During that time, it gradually became one of the most politically and culturally important stages for Black artists. B.B. King, Mongo Santamaría, David Ruffin, the Chambers Brothers, Stevie Wonder, Nina Simone, Gladys Knight and the Pips, and Chuck Jackson all took to The Harlem Cultural Festival stage. An estimated 300,000 people attended, numbers which rival even those of Woodstock. But the very next year, everything went quiet. The festival’s sudden collapse, according to Lawrence, was due to the fraudulent dealings of his white investors. All we know for sure is that, over the next decade, Woodstock took on iconic status while Harlem Cultural Fesitval was almost entirely forgotten. As Lawrence said of the long-forgotten shows: “The only time the white press concerns itself with the black community is during a riot or major disturbance.”

Demonstrators carrying photographs of Lieutenant Thomas Gilligan. (Credit: Dick DeMarsico)

The same year as the last Harlem Cultural Festival, a recession sent New York tumbling headfirst into an era defined by poverty and violence. Harlem was one of the worst affected areas, meaning that anyone who could afford to quickly left in search of better education and a better life, just as their parents and grandparents had 50 years earlier. The kids who stayed chose to distract themselves from the violent tumult outside their windows by creating a new form of music that hinged on the isolated breakbeats of old funk and disco records.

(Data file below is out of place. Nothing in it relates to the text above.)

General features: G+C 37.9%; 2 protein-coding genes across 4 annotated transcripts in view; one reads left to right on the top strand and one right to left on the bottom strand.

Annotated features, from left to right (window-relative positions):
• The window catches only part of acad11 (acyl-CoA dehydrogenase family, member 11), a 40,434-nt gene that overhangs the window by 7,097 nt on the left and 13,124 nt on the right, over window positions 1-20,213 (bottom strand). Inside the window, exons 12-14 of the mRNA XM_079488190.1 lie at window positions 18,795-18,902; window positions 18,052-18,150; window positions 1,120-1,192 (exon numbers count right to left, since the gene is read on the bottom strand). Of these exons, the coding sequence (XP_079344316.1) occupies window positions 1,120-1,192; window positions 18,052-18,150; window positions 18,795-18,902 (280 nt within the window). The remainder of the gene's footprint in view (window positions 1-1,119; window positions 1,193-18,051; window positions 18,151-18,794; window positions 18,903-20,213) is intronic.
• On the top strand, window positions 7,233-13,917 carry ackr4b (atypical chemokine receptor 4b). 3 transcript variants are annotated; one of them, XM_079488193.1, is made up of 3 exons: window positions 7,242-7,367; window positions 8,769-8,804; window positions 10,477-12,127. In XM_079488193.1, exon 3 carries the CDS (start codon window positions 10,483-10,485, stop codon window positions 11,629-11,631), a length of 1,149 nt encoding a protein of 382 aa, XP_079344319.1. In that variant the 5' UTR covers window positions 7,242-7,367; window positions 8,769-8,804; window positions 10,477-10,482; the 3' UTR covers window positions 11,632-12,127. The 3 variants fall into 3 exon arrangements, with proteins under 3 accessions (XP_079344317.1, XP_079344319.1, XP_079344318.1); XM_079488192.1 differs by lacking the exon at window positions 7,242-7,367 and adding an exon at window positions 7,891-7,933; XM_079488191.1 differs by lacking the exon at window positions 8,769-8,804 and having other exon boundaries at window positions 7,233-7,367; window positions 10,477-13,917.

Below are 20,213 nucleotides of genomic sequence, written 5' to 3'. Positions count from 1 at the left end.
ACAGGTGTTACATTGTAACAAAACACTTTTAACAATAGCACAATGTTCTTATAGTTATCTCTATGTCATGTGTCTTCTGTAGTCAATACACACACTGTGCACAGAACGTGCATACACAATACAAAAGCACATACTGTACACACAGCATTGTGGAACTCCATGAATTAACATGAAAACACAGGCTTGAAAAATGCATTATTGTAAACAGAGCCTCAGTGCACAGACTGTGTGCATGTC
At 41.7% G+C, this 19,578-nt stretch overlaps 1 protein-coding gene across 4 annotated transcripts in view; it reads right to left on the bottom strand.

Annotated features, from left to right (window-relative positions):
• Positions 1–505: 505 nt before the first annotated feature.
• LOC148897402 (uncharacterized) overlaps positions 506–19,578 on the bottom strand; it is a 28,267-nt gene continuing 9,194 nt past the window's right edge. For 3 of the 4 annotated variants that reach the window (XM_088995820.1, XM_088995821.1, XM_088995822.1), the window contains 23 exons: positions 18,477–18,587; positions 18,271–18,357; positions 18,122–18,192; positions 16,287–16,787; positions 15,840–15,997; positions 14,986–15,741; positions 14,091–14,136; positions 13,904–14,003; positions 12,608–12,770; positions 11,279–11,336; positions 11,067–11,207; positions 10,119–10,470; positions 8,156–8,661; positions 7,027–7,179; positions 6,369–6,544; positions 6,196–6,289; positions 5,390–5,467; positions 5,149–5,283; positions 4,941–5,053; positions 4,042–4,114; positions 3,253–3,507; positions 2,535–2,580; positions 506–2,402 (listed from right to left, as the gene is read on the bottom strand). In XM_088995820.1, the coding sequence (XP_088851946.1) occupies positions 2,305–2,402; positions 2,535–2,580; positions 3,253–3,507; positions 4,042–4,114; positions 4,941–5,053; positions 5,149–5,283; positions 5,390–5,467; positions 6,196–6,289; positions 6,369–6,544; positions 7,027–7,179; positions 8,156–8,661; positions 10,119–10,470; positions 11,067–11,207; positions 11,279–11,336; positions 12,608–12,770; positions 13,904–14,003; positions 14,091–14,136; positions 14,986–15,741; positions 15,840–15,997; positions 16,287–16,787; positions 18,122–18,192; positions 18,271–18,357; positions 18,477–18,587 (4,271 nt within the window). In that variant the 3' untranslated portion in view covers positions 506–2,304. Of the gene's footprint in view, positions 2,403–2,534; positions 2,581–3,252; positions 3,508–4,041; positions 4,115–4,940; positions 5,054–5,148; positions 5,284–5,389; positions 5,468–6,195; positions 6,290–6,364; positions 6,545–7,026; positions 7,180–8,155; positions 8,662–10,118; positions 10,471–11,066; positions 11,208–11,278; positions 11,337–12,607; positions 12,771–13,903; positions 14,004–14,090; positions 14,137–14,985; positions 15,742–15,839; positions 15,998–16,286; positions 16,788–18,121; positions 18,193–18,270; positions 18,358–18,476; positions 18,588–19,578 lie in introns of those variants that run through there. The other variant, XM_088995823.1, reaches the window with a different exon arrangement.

In cramped apartments all over Harlem and the Bronx, MCs and DJs honed their craft, utilising new technologies like drum machines and samplers to bring futuristic textures and irresistible grooves to their fans. Throughout the 1980s and ’90s, the second generation of artists came of age in the form of The Diplomats and Tupac Shakur. They continued the work started by those first innovators of the Harlem Renaissance, using their music as a form of political expression. Shakur, in many ways, was the perfect embodiment of his neighbourhood’s cultural heritage. Harlem has been pursuing artistic excellence and using that art to comment on the state of race relations in America for over 100 years. Shakur’s socially conscious form of rap continued that tradition.

So why Harlem? There are many contributing factors as to why this neighbourhood in uptown New York has been such an important cultural centre for so long, but surely one of the most important is its people. It is Harlem’s residents who, in those early days of the 20th century, engaged with their society in such a way that they were able to expand its boundaries. By debating, exchanging ideas, and – importantly – throwing parties, the Harlemites of the 1920s exploded the concrete sidewalks of the city landscape and replaced them with a fertile landscape of exploratory political and artistic ideas that have acted as the bedrock of a continually innovative mindset that is still producing some of the world’s most influential musicians. From Ma Rainey to A$AP Rocky, we have Harlem to thank.